>surprise that Peter Levi mentioned in his book, The Life and 

>Times of William Shakespeare. He noted that in an English 

>court record of an inheritance given to John Shakespeare 

>from his father, Richard, John was referred to as 

>“Johannem Shakere.” (Levi was at a loss to explain it.) 


David, were you able to personally confirm the spelling of John’s last name in the Worcester record, as reported by Levi?



Joe Egert 



From:        Larry Weiss <This email address is being protected from spambots. You need JavaScript enabled to view it.>

Date:         June 21, 2012 12:02:22 AM EDT

Subject:     Re: SHAKSPER: Himself


David Basch is once again regaling us with his imaginative creation of fanciful links, leading him now to conclude that Sir John Falstaff was intended as a representation not of Sir John Oldcastle, as the Q text of 1HenIV expressly indicates and as is explicitly confirmed by the epilogue to 2HenIV, but of Shakespeare’s own father. His analysis depends on an assumption that WS was fluent in ancient Hebrew, for which no support is cited and that the Shakespeare coat of arms has a falcon displayed in the crest. This strikes me as not too different from Basch’s earlier attempts to persuade us that WS subtly weaved the Hebrew tetragrammaton into his texts by occasionally using the letters J, V and H.


Please, enough already!


As I tried to convey in footnote 73 to my opinion in Egan v. Elliott, obtainable in the archives: 


Where a theory is based on perceived patterns, we may . . . question whether the patterns are misconceived or even the result of malfunction of the anterior cingulate cortex of the brain. See M. Shermer, The Believing Brain (Times Books 2011) at 124-27; see, also, e.g., D.H. Mathalon, et al., Error Detection Failures in Schizophrenia, 73 Int’l J. of Psychopathology, no. 2 at 109-17 (2009); M.I. Posner & G.J. DiGirolamo, Executive Attention: Conflict, Target Detection, and Cognitive Control, in R. Parasuraman, ed., The Attentive Brain (MIT P. 1998). 


Shorthand Example (Egan, Davidson)


The Shakespeare Conference: SHK 23.0261  Thursday, 21 June 2012


From:        Steve Urkowitz <This email address is being protected from spambots. You need JavaScript enabled to view it.>

Date:         Sunday, Jun 17, 2012 10:15 pm

Subject:     Shorthand Again


Gerald Downs offers an instance from HAMLET Q1 that he and van Dam would like us to consider as strong evidence demonstrating that that text is some kind a report assembled from a performance by stenography. But how about a different narrative: I’d have us imagine that a certain playwright had in his writer’s toolbox the rhetorical device “aposiopesis”—a sentence which for specific rhetorical purposes such as showing intense emotion or energetic interruption reads as if it is incomplete. And I’d have us imagine that he disported this device at the occasional moment when he wanted to create a heightened dramatic tension, to show that the dramatic character speaking AFTER the aposiopesis energetically cuts off or interrupts the “aposiopeseur.” (I illustrate a bunch of instances in Q1 and F LEAR in my Shakespeare’s Revision of King Lear volume.) So, in the instance cited below in a cut-and-paste from Gerald Downs’ post, I offer as a possible generative narrative that Shakespeare (himself, why not?) desired to show Laertes winding up into a spasm of oath-making, swearing “[By] My will, Not all the world [shall let my revenge].” with the “By” and the “shall let my revenge” being explained as implied, such an explanation plausibly delivered to the players of the King and Laertes roles by that same author. And then “Nay but Laertes . . . ” is the King’s energetic stopping of Laertes’ oath-making to move on to the business of assassinating Hamlet.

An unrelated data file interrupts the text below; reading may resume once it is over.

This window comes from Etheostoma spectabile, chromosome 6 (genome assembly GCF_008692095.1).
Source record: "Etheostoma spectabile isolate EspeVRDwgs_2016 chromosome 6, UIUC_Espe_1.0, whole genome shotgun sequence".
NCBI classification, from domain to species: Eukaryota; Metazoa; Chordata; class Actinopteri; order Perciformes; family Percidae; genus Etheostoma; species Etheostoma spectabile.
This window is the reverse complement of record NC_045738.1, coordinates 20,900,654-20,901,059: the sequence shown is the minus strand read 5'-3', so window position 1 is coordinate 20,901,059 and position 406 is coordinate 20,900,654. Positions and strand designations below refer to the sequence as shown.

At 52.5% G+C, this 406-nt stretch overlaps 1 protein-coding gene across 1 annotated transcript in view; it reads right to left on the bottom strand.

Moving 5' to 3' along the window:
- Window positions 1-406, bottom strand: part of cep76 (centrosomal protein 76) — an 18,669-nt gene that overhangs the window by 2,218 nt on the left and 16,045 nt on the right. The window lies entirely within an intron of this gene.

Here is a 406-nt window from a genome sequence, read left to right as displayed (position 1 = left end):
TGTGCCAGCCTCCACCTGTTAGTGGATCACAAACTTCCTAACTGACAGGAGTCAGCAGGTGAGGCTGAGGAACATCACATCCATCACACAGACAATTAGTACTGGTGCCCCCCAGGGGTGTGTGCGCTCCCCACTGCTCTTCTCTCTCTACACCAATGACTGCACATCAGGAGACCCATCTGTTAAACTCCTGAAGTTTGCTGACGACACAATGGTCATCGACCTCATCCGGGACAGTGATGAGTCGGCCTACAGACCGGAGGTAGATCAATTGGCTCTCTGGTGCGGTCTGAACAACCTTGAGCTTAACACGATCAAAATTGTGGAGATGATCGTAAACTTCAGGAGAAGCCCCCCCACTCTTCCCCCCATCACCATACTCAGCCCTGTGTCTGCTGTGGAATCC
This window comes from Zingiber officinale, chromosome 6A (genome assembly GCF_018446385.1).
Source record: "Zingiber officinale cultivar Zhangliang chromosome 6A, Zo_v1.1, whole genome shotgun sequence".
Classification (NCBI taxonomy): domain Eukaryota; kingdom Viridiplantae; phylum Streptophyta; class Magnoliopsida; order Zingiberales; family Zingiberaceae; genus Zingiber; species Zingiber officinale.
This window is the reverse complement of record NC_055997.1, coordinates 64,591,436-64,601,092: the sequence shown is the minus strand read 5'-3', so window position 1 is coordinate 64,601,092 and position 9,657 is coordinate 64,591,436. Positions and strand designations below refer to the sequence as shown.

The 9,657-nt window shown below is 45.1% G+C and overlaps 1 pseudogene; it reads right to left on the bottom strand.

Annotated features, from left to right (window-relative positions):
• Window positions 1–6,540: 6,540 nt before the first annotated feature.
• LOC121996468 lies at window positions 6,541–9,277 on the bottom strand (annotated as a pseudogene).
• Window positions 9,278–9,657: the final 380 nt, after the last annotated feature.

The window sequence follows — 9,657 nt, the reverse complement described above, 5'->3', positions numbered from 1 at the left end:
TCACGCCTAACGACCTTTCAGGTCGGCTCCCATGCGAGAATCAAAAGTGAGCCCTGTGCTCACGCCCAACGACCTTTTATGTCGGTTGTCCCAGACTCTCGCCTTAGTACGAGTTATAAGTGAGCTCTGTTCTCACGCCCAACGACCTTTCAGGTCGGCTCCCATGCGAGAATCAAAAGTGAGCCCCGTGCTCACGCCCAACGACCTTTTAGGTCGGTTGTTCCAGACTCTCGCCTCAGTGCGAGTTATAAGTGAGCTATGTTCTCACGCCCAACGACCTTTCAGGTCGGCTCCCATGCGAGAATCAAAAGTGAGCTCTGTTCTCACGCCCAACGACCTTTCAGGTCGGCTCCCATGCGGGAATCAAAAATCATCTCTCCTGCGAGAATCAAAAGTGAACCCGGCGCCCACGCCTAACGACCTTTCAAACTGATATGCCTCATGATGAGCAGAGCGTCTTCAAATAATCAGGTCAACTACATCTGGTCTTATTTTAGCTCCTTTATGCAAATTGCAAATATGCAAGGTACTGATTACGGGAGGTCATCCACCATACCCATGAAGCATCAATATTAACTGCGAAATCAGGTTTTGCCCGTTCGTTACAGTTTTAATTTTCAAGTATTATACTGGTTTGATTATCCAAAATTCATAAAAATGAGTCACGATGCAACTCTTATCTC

“One influential to my thinking was described by van Dam, yet I haven’t seen reference to it other than my own noting, here and elsewhere; the text is from Q1 Hamlet:


 Lear. O he is welcome, . . .

 king   Leartes, content your selfe, be rulde by me,

          And you shall haue no let for your reuenge.

 Lear. My will, not all the world.

 King  Nay but Leartes, marke the plot I haue layde,


Van Dam astutely observes that “Line 1790 lacks any logical connection with the context . . . . The player who acts the part of Laertes hears the last words of line 1789 “no let for your revenge”, which remind him of the first half of [Q2 4.5.137]: “King. Who shall stay you?” upon which he . . . answers . . .”



Van Dam and Downs may be right and I just blowing smoke, but we DO have many examples of such aposiopesis in Shakespeare, many of which leave ungrammatical or illogical bits where the termination of a sentence is aposiopated. (“aposiopissed”?  “aposiopossibled”? )


My point is that just because something illogical or ungrammatical appears in a text, we can’t just declare that an odd form of transmissional skullduggery is afoot ‘cause we are dealing with an author (or rather a whole community of authors) who are quite a bit more willing to cast English grammar roughly about, more willing at least than are van Dam and Downs. So the major premise, that the Q1 text evolved through transcription of an actors’ solution to an author’s mishmash just ain’t necessarily so. It could be the case, though I still send to my spam box all the Nigerian Oil Well offers that come my way. (Sorry for the disrespect here; as I’ve apologized before, I’m from the Bronx and learned to love irreverence at an early age.)


I’ll not address the tangles of Q2. Consider THAT argument interrupted until some further date, or just stopped because I also learned a long time ago that some games are not worth the candle.


Steven Urk-aposiopated-owitz

Back from his 180-mile three day Bike Trek Across Maine